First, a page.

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Peter Murray: DLTJ in a #NEWWWYEAR

planet code4lib - Sun, 2017-12-31 22:36

I came across Jen Simmon's call for a #newwwyear by way of Eric Meyer:

Ok, here’s the deal. Tweet your personal website plan with the hashtag #newwwyear (thanks @jamiemchale!):
1) When will you start?
2) What will you try to accomplish?
3) When is your deadline?

Improve an existing site. Start a new one. Burn one down & start over. It’s up to you.

— Jen Simmons (@jensimmons) December 20, 2017

Eric's goal:

I plan to participate in #newwwyear (see https://t.co/iiXfhBzESK). My plan:

1) I’ll start December 27th.
2) I’ll redesign https://t.co/6cSsNfrqQY for the first time in a dozen years, and I’ll do it live on the production site.
3) My deadline is January 3rd, so I’ll have a week.

— Eric Meyer (@meyerweb) December 22, 2017

I was definitely inspired by Eric's courage to do it live on his personal website (see this YouTube playlist). Watch him work without a net (and without a CSS compiler!). I also know that the layout for this blog is based on the WordPress Twenty-eleven theme with lots of bits and pieces added by me throughout the years. It is time for a #newwwyear refresh. Here is my plan.

1) I'll start January 1.
2) I'll convert 'dltj.org' from WordPress to a static site generator (probably Jekyll) with a new theme.
3) My deadline is January 13 (with a conference presentation in between the start and the end dates).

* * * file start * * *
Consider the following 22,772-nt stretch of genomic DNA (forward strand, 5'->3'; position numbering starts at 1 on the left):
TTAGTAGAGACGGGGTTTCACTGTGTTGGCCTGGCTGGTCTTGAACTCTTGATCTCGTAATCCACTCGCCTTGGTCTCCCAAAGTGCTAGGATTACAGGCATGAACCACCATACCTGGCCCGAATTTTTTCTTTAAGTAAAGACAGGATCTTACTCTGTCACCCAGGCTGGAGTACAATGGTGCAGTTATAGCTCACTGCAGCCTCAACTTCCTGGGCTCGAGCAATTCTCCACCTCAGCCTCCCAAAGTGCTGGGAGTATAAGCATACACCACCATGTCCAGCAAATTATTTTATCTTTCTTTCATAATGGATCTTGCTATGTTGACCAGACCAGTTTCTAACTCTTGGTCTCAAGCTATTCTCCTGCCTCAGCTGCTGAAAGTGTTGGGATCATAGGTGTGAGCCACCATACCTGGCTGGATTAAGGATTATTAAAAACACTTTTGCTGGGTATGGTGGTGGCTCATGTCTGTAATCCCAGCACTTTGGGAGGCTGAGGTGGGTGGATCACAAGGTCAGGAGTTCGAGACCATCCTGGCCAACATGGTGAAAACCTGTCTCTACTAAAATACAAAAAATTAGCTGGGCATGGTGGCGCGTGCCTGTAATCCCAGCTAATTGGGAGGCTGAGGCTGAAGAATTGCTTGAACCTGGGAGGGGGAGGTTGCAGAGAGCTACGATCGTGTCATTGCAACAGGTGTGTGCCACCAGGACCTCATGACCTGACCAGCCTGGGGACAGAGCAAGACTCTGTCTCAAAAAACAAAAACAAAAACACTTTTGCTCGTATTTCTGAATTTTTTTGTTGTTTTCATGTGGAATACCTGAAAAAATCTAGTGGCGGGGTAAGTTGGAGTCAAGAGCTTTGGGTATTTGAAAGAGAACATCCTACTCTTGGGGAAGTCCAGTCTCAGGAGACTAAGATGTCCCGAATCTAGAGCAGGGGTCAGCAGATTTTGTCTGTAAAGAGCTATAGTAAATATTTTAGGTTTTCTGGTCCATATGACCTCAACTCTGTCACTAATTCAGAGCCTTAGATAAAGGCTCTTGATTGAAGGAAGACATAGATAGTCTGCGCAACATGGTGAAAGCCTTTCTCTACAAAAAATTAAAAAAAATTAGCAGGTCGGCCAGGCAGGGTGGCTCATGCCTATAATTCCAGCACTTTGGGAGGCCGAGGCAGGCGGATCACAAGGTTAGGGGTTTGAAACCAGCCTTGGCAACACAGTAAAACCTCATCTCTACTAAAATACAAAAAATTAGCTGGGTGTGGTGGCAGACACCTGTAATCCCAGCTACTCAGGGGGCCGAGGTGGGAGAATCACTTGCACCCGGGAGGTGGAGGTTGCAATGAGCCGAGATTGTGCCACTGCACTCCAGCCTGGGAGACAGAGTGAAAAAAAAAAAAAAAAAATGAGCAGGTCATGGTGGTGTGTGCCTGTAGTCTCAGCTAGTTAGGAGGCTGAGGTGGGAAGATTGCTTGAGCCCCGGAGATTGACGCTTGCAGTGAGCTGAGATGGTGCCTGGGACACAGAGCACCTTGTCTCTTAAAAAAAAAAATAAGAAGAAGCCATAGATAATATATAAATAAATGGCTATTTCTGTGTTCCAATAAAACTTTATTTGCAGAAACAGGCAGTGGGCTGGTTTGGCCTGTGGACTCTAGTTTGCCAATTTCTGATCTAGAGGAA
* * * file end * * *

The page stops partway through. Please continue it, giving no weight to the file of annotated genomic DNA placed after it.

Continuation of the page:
Along the way, I'll probably package up a stack of Amazon Web Services components that mimic the behavior of GitHub pages with some added bonuses (standing temporary versions of the site based on branches, supporting HTTPS for custom domains, integration with GitHub pull request statuses). I'll probably even learn some Ruby along the way.

Eric Hellman: 2017: Not So Prime

planet code4lib - Sat, 2017-12-30 17:21
Mathematicians call 2017 a prime year because 2017 has no prime factors other than 1 and 2017. Those crazy number theorists.

I try to write at least one post here per month. I managed two in January. One of them raged at a Trump executive order that compelled federal libraries to rat on their users. Update: Trump is still president.  The second pointed out that Google had implemented cookie-like user tracking on previously un-tracked static resources like Google Fonts, jQuery, and Angular. Update: Google is still user-tracking these resources.

For me, the highlight of January was marching in Atlanta's March for Social Justice and Women with a group of librarians.  Our chant: "Read, resist, librarians are pissed!"